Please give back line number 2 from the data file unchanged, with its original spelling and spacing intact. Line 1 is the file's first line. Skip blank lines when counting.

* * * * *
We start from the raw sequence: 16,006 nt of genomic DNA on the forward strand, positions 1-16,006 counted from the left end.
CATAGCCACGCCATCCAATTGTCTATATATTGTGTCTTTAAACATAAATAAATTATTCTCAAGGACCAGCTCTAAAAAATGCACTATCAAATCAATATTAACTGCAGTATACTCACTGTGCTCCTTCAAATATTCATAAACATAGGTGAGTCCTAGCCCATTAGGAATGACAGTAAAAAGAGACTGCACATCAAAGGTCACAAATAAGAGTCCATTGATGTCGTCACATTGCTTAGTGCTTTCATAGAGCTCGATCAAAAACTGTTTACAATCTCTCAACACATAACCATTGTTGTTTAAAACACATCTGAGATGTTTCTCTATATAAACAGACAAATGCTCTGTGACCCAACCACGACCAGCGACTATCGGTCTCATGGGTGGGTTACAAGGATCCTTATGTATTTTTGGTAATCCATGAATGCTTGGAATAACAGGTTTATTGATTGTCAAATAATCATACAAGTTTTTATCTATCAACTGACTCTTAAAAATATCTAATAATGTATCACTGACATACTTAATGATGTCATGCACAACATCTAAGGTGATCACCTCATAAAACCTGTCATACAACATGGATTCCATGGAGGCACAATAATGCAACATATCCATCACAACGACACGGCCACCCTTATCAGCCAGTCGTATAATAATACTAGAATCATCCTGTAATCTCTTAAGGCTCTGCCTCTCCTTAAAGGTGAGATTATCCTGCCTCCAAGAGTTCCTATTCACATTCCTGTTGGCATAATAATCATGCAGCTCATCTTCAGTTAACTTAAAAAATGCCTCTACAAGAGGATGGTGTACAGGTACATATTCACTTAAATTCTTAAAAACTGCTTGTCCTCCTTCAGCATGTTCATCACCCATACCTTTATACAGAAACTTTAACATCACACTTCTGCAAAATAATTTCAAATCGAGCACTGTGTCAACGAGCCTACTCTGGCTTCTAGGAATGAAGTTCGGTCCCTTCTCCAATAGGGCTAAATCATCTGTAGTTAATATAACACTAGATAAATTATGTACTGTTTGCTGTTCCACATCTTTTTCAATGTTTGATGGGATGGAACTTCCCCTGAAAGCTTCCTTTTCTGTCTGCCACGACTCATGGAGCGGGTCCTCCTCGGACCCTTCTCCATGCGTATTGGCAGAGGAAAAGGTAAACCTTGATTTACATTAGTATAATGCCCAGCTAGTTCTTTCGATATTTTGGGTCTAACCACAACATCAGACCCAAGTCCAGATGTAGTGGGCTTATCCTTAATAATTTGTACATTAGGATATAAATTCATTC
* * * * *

CATAGCCACGCCATCCAATTGTCTATATATTGTGTCTTTAAACATAAATAAATTATTCTCAAGGACCAGCTCTAAAAAATGCACTATCAAATCAATATTAACTGCAGTATACTCACTGTGCTCCTTCAAATATTCATAAACATAGGTGAGTCCTAGCCCATTAGGAATGACAGTAAAAAGAGACTGCACATCAAAGGTCACAAATAAGAGTCCATTGATGTCGTCACATTGCTTAGTGCTTTCATAGAGCTCGATCAAAAACTGTTTACAATCTCTCAACACATAACCATTGTTGTTTAAAACACATCTGAGATGTTTCTCTATATAAACAGACAAATGCTCTGTGACCCAACCACGACCAGCGACTATCGGTCTCATGGGTGGGTTACAAGGATCCTTATGTATTTTTGGTAATCCATGAATGCTTGGAATAACAGGTTTATTGATTGTCAAATAATCATACAAGTTTTTATCTATCAACTGACTCTTAAAAATATCTAATAATGTATCACTGACATACTTAATGATGTCATGCACAACATCTAAGGTGATCACCTCATAAAACCTGTCATACAACATGGATTCCATGGAGGCACAATAATGCAACATATCCATCACAACGACACGGCCACCCTTATCAGCCAGTCGTATAATAATACTAGAATCATCCTGTAATCTCTTAAGGCTCTGCCTCTCCTTAAAGGTGAGATTATCCTGCCTCCAAGAGTTCCTATTCACATTCCTGTTGGCATAATAATCATGCAGCTCATCTTCAGTTAACTTAAAAAATGCCTCTACAAGAGGATGGTGTACAGGTACATATTCACTTAAATTCTTAAAAACTGCTTGTCCTCCTTCAGCATGTTCATCACCCATACCTTTATACAGAAACTTTAACATCACACTTCTGCAAAATAATTTCAAATCGAGCACTGTGTCAACGAGCCTACTCTGGCTTCTAGGAATGAAGTTCGGTCCCTTCTCCAATAGGGCTAAATCATCTGTAGTTAATATAACACTAGATAAATTATGTACTGTTTGCTGTTCCACATCTTTTTCAATGTTTGATGGGATGGAACTTCCCCTGAAAGCTTCCTTTTCTGTCTGCCACGACTCATGGAGCGGGTCCTCCTCGGACCCTTCTCCATGCGTATTGGCAGAGGAAAAGGTAAACCTTGATTTACATTAGTATAATGCCCAGCTAGTTCTTTCGATATTTTGGGTCTAACCACAACATCAGACCCAAGTCCAGATGTAGTGGGCTTATCCTTAATAATTTGTACATTAGGATATAAATTCATTC